Foreign sales as a share of S&P 500 companies' total revenues fell in 2019 to its lowest level in 10 years, Goldman Sachs said in a report as it warned of downside risks for U.S. stocks with high sales exposure to China amid rising political tensions.
Goldman Sachs said foreign sales accounted for 29% of the $12 trillion aggregate S&P 500 revenues in 2019, down from 30% in 2018. About 12% of revenues were derived from Europe, Middle East, and Africa, while 9% of sales were sourced from the Asia-Pacific region. Two percent of revenues stemmed from Canada and Mexico combined.
Only 2% of revenues came specifically from Greater China, which includes Hong Kong and Taiwan, while Japan accounted for 1%.
Over the past 10 years, the rise in sales exposure of S&P 500 companies to the Asia-Pacific region mirrored the decline in their direct sales exposure to Europe, Goldman Sachs said. Greater China drove 40% of the increase in reported Asia-Pacific sales.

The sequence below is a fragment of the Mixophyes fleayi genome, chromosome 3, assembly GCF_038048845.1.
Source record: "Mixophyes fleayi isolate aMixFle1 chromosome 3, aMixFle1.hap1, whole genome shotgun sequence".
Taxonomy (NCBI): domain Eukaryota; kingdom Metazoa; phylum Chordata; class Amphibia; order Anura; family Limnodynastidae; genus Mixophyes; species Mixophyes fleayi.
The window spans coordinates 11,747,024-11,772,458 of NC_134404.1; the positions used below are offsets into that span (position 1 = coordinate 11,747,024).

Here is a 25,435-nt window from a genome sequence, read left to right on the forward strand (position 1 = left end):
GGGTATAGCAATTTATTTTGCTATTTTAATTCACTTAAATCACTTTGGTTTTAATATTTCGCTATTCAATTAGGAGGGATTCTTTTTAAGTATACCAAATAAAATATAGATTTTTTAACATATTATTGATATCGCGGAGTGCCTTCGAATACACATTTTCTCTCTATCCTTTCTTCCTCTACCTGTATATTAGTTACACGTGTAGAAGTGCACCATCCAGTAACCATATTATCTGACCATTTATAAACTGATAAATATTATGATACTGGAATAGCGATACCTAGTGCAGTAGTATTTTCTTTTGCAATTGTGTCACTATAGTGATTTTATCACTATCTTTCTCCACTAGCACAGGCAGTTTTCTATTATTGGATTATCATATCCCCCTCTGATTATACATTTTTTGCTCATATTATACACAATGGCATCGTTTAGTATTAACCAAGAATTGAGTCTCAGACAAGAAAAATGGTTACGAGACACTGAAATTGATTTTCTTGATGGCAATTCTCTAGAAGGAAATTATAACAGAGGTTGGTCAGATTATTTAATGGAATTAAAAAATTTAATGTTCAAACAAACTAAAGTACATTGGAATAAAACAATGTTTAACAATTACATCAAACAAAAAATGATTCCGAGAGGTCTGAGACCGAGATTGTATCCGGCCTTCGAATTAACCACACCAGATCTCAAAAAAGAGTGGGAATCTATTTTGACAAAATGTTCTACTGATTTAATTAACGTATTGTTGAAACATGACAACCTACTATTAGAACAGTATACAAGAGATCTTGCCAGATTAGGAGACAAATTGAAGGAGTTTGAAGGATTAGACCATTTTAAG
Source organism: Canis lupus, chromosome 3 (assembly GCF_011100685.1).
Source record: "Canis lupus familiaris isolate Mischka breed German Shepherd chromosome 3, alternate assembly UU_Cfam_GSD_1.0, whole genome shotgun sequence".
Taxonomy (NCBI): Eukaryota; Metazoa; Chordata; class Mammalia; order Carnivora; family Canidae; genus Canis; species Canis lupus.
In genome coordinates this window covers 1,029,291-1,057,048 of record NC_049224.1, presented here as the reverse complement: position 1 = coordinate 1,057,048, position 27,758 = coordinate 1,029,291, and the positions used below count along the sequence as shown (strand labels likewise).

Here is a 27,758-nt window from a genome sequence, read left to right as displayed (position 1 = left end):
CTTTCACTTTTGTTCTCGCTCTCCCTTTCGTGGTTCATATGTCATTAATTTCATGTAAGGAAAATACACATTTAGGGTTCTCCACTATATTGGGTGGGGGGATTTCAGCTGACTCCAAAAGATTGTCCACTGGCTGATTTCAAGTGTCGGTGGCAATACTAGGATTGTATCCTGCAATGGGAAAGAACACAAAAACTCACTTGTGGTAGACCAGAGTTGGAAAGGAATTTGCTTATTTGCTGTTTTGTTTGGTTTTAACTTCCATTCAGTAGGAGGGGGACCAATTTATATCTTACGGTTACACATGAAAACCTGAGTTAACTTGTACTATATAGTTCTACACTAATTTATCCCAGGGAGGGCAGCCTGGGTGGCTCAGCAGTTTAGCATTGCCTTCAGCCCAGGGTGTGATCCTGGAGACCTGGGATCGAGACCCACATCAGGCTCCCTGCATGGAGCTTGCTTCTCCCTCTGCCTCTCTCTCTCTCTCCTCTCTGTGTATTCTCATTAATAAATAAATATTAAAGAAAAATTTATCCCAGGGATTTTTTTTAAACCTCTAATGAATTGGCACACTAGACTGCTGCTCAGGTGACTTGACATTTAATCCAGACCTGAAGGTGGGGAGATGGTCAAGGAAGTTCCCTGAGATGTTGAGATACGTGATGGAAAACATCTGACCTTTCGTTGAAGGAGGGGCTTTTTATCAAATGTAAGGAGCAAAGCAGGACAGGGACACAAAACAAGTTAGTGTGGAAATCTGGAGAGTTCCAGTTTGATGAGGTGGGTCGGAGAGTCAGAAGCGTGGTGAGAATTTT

Since mid-March, a basket of U.S. stocks with high sales exposure to China has outperformed the S&P 500 by 15 percentage points, suggesting that investors have so far brushed off the issues troubling U.S.-China relations as they are more focused on China's economic outlook and recovery, according to Goldman Sachs.
"However, we expect increased U.S.-China tensions will weigh on stocks with high China exposure during the next few months," wrote Goldman Sachs equity strategists led by David Kostin, citing key downside risks such as potential legislation on investment restrictions, technological decoupling and tariffs ahead of the U.S. presidential election.
In 2019, information technology was the only S&P 500 sector deriving a majority of its revenues from outside the U.S. at 57%. Semiconductors and semiconductor equipment companies were the most exposed, obtaining 78% of their revenues from overseas.
Materials and energy companies generated 50% and 39%, respectively, of their total revenues outside the U.S. in 2019, Goldman Sachs said.